Document


Title

Effect of prescribed burning on the flora and fauna of south west Australian forests
Document Type: Conference Paper
Author(s): P. E. Chritensen; P. C. Kimber
Editor(s): J. Kikawa; H. A. Nix
Publication Year: 1975

Cataloging Information

Keyword(s):
  • Acacia pulchella
  • Australia
  • birds
  • Bossiaea laidlawiana
  • community ecology
  • cover
  • crown scorch
  • disturbance
  • ecosystem dynamics
  • Eucalyptus calophylla
  • Eucalyptus marginata
  • fire exclusion
  • fire injuries (plants)
  • fire intensity
  • fire management
  • germination
  • mammals
  • overstory
  • post fire recovery
  • Pteridium aquilinum
  • regeneration
  • sclerophyll forests
  • seedlings
  • shrubs
  • small mammals
  • statistical analysis
  • succession
  • Trymalium spathulatum
  • understory vegetation
  • western Australia
Region(s):
  • International
Record Maintained By:
Record Last Modified: June 1, 2018
FRAMES Record Number: 39195
Tall Timbers Record Number: 13831
TTRS Location Status: In-file
TTRS Call Number: Fire File DDW
TTRS Abstract Status: Okay, Fair use, Reproduced by permission

This bibliographic record was either created or modified by the Tall Timbers Research Station and Land Conservancy and is provided without charge to promote research and education in Fire Ecology. The E.V. Komarek Fire Ecology Database is the intellectual property of the Tall Timbers Research Station and Land Conservancy.

Description

From the text ... 'The effects of fire on vegetation, and some small mammals, macropods and birds in wet and dry sclerophyll forests were studied. Regeneration after fire was primarily from soil-stored seed in wet sclerophyll forest and from subterranean rootstocks in dry sclerophyll forest. Soil-stored seed apparently occurred in dry sclerophyll forest, but fire in this community is rarely intense enough to promote germination. Temporary removal of vegetation cover by fire resulted in the disappearance of the small mammals. Recolonisation took place when vegetation recovery had commenced. Less disturbance was evident for macropods. Birds showed surprisingly small changes following fire with a tendency for populations to increase to above pre-fire levels in the first or second year after burning.' © The Ecological Society of Australia.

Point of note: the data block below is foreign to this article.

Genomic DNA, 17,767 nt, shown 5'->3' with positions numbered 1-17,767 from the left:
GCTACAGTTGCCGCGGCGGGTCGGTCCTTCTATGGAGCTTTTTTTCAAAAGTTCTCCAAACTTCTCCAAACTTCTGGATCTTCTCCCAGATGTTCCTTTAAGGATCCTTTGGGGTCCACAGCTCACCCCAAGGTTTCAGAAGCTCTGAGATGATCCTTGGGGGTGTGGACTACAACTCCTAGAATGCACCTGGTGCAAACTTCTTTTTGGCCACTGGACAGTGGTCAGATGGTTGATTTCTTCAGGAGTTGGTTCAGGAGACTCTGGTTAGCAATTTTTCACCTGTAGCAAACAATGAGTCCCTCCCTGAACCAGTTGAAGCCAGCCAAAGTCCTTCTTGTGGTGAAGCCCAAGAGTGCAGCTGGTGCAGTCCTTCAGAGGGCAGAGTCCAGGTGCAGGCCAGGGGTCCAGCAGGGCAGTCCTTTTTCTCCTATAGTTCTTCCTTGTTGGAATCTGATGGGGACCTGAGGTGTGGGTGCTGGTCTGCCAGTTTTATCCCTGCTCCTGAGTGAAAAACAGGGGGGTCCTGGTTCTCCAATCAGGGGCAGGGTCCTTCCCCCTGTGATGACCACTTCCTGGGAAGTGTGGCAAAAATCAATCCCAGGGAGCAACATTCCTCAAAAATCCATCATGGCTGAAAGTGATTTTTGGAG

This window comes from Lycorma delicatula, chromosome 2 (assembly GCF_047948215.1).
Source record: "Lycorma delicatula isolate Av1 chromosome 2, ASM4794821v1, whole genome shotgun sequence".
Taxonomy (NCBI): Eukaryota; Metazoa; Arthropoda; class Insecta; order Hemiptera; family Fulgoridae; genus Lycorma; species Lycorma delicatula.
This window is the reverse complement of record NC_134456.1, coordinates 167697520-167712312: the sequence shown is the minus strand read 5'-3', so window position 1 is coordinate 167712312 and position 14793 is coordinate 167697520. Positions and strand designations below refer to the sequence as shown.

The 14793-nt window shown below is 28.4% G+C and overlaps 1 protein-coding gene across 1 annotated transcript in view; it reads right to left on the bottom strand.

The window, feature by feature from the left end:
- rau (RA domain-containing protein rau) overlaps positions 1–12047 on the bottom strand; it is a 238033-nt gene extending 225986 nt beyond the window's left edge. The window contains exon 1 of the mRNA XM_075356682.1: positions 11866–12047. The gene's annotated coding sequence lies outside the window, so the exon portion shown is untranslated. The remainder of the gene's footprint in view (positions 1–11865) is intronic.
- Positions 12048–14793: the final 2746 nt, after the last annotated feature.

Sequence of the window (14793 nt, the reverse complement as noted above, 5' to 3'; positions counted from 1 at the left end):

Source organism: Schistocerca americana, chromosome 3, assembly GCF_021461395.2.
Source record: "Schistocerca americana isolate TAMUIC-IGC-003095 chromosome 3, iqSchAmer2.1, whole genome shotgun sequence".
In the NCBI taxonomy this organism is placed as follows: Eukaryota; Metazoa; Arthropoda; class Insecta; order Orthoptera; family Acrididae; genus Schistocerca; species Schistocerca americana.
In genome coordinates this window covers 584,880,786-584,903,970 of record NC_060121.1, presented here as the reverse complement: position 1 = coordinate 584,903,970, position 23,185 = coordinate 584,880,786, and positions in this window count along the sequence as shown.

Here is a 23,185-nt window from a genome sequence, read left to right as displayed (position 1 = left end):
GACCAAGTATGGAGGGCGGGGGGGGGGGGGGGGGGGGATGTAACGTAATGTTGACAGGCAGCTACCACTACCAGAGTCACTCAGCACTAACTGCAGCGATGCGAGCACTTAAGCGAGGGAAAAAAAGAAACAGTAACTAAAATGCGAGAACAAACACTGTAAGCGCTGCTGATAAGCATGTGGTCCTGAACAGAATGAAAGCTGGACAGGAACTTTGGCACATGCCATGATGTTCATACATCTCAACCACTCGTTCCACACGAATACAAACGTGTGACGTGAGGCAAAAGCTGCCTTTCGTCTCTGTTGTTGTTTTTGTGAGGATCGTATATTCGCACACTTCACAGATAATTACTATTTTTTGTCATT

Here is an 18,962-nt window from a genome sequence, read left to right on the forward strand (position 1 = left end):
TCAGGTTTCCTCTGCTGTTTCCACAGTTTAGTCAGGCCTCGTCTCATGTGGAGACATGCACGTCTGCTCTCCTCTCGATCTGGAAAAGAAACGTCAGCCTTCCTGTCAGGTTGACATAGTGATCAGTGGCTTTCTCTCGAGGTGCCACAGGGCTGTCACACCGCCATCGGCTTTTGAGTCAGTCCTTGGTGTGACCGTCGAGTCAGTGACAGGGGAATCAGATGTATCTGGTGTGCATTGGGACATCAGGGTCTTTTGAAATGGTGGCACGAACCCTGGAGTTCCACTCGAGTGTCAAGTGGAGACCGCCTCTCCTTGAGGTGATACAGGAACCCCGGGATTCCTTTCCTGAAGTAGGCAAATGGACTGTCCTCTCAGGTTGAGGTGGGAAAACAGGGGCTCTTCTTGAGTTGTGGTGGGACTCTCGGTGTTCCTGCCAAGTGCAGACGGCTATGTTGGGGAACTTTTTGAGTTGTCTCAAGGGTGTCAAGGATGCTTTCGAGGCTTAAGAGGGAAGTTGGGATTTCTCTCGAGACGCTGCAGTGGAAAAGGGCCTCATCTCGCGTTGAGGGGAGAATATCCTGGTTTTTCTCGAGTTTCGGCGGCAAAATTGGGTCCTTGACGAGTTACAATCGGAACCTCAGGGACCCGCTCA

Citation:
Chritensen, P. E., and P. C. Kimber. 1975. Effect of prescribed burning on the flora and fauna of south west Australian forests, in Kikawa, J. and Nix, H. A., Managing terrestrial ecosystems: Proceedings of the Ecological Society of Australia. Brisbane, Australia. Ecological Society of Australia,Brisbane, Australia. 9, p. 85-106,Proceedings of the Ecological Society of Australia vol. 9.